BOSTON — As he’s wont to do, Nathan Horton today tried to make as though it was no big deal that he popped Dominic Moore in the mouth in the closing seconds of the Bruins’ loss Saturday night in Game 1 of the Eastern Conference Final.
After all, this is a guy who once got cut in a fight during the regular season and the next day claimed that he didn’t remember what happened.
“Did I get a 10-minute [misconduct]? I didn’t even know,” said the Bruins forward today after he was made available to the media for the first time since the incident.
Horton’s punch wasn’t the first time this season he and Moore engaged in extracurricular activity. Back in early March Horton and Moore nearly came to blows near center ice — an exchange that resulted in Milan Lucic hitting Moore with a high stick and then fighting Tampa Bay defenseman Eric Brewer.
Despite the rematch nature of Saturday’s incident, Horton said Moore’s not getting under his skin.
“It’s over. It happened,” said Horton. “Hopefully we don’t have to get in that situation again and we’re protecting a lead.”
“He’s not under my skin at all. I’m just trying to play physical and he was there so it just kind of happened.”
For the Bruins to have a lead and be in a different situation when Game 2 winds down, Horton, Lucic and center David Krejci must get on the score sheet and erase the collective goose egg they posted in Game 1.
That’ll require Horton and Lucic — who threw his own sucker-punch at Victor Hedman right after Horton’s blow — to direct their energies toward the front of the Tampa Bay net and goaltender Dwayne Roloson rather than toward the heads of unsuspecting Lightning players.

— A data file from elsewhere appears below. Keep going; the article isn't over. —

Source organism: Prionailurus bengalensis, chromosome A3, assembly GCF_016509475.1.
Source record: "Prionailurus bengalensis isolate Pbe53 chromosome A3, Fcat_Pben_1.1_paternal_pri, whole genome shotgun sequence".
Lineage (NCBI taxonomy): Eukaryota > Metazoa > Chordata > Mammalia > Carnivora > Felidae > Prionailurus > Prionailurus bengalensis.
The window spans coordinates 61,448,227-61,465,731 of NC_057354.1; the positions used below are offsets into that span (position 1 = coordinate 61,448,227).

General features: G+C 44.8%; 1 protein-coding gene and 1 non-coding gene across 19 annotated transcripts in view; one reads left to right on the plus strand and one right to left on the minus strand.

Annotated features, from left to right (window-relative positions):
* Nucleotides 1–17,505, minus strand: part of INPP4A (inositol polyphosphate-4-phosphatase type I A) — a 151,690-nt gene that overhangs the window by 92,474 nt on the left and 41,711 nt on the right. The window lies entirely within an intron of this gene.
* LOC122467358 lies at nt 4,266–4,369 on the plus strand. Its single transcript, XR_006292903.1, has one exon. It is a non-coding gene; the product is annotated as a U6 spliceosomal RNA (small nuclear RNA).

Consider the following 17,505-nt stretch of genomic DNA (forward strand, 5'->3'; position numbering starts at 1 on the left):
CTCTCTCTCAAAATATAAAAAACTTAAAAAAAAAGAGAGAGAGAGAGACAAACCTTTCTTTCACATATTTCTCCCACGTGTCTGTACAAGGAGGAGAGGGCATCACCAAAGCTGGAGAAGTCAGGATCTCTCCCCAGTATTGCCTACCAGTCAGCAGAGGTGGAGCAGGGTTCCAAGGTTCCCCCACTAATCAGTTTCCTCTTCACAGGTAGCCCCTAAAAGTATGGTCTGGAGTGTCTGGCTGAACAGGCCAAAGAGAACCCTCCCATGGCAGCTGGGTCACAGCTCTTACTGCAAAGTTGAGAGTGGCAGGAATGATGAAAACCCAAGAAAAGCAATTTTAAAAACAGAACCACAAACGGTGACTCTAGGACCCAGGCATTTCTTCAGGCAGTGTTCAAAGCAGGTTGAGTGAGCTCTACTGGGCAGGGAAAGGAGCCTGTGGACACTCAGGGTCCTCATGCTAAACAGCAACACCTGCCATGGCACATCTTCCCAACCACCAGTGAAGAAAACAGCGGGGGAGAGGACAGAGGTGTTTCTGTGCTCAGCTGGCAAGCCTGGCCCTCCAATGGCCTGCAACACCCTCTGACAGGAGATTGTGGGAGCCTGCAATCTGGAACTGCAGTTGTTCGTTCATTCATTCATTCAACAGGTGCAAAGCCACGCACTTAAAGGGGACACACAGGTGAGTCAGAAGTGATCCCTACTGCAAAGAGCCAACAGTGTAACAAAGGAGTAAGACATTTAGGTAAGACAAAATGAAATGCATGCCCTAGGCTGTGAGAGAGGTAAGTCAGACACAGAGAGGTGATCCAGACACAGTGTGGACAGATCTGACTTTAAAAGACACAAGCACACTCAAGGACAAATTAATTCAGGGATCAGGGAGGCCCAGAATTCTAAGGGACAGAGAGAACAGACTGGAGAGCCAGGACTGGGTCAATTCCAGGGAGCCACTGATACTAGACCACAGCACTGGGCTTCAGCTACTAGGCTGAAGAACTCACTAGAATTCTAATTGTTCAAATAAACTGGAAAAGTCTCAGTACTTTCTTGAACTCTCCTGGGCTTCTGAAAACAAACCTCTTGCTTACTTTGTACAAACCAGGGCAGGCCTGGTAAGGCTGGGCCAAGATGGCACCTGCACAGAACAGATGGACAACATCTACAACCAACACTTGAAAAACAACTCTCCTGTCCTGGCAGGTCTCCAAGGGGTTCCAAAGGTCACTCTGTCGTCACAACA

“We had lots of chances. We had some chances we could’ve scored, too. It’s just how it went, the game,” said Horton, who finished with five shots on net in that game. “And obviously the next game, it’s going to be different. We want to keep working hard, keep getting our opportunities and hopefully they go in.”
That hard work has to involve more than just getting shots and getting chances. It has to create quality chances — the type that requires a player to pay the price to create. The Lightning were able to box out and keep Roloson’s eyes clear and the shooting lanes free all through Game 1.
“I think we just weren’t working hard enough to get there,” said Horton. “Not to take anything away from the way they played because they worked harder than us to win. But we weren’t battling enough to get in front so we could screen the goalie and get rebounds. A lot of goals go in that way, that’s how you score goals, and we just weren’t in that spot.”